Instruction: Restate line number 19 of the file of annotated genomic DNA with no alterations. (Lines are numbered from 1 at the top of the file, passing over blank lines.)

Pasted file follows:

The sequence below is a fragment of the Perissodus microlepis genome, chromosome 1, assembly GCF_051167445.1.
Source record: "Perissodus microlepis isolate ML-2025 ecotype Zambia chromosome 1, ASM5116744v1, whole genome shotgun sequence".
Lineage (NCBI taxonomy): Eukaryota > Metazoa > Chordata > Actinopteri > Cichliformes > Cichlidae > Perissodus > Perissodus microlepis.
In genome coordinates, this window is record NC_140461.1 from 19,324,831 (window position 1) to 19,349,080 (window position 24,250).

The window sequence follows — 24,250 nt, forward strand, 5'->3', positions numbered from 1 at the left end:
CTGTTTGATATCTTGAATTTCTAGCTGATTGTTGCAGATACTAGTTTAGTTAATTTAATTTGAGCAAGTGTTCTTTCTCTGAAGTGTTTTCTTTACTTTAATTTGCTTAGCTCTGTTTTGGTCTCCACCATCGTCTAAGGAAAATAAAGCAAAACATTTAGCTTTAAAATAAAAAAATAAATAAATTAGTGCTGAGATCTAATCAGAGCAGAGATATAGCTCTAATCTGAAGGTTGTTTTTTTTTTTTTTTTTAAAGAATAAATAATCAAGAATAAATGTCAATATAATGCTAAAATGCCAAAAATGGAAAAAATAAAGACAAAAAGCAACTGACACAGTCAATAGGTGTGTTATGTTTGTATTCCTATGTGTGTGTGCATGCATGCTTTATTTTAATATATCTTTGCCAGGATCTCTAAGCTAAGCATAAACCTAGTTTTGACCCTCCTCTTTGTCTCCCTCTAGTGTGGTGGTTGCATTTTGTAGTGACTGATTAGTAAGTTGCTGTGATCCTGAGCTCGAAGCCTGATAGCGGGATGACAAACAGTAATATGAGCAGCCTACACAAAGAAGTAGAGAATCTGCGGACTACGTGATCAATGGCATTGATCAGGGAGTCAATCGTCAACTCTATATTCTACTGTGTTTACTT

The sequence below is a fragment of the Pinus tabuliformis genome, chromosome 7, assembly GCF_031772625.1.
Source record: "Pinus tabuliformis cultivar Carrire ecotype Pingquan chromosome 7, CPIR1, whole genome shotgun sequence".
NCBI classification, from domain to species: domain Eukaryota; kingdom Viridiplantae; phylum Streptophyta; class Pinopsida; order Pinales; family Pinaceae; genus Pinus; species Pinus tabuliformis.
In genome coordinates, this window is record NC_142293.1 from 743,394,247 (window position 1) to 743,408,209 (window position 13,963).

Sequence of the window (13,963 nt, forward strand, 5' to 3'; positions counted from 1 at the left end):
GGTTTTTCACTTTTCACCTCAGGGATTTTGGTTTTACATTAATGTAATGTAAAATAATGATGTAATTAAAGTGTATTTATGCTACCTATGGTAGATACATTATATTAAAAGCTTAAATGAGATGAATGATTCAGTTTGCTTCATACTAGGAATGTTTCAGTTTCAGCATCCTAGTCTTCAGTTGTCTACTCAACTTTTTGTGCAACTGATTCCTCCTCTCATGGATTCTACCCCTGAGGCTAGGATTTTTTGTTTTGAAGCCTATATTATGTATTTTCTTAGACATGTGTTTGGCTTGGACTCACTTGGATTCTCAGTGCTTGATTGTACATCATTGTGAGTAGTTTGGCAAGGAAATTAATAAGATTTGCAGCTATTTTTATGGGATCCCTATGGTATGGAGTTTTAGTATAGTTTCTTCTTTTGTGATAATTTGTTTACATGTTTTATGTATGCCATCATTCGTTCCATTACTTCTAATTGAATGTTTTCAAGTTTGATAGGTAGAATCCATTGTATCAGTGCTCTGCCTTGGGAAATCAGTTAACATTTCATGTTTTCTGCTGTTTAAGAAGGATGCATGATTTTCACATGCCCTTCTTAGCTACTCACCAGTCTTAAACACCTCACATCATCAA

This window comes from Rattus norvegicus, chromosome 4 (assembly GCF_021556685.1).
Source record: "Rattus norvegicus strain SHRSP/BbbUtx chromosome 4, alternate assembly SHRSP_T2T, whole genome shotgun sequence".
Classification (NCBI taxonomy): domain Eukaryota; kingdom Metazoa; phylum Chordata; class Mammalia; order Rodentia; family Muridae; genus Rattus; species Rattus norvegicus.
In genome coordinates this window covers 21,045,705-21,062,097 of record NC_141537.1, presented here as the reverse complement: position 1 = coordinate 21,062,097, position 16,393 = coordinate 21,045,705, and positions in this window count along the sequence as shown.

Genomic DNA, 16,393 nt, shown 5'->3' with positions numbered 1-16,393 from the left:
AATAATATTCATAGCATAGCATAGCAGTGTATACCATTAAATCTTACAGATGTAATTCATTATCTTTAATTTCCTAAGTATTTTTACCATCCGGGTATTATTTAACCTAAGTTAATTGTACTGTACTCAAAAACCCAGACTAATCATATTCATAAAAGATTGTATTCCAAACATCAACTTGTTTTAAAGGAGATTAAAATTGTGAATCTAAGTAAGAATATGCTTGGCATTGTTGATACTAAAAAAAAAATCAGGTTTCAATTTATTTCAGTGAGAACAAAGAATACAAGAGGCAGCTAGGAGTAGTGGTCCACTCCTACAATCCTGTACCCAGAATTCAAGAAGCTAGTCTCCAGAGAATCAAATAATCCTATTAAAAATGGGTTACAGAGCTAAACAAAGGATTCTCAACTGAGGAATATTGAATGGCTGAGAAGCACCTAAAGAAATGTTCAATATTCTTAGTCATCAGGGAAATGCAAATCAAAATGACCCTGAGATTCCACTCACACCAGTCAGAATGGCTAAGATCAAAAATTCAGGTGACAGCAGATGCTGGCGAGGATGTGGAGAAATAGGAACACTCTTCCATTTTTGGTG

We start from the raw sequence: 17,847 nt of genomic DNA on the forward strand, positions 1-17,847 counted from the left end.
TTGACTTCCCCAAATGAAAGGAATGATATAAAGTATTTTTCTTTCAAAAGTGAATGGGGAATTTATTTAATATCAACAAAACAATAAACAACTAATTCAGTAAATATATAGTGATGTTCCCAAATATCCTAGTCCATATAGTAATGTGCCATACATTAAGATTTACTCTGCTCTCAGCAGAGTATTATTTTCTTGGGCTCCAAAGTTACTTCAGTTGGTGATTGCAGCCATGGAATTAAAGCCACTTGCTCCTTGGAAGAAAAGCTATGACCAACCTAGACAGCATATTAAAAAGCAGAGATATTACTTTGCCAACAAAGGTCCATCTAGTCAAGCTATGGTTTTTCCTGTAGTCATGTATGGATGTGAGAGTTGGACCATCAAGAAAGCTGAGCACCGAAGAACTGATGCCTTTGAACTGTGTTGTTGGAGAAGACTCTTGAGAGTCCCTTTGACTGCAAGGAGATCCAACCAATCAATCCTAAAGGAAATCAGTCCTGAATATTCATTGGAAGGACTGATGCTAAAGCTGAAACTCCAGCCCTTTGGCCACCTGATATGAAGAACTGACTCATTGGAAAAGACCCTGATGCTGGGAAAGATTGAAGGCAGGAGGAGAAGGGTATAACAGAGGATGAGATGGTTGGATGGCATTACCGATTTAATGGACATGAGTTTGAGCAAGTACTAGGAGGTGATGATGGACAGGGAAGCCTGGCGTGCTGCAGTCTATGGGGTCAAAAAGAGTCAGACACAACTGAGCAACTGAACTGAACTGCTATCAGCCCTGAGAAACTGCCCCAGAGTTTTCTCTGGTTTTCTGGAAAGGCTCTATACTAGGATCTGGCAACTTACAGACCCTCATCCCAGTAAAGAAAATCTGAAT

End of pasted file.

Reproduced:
We start from the raw sequence: 17,847 nt of genomic DNA on the forward strand, positions 1-17,847 counted from the left end.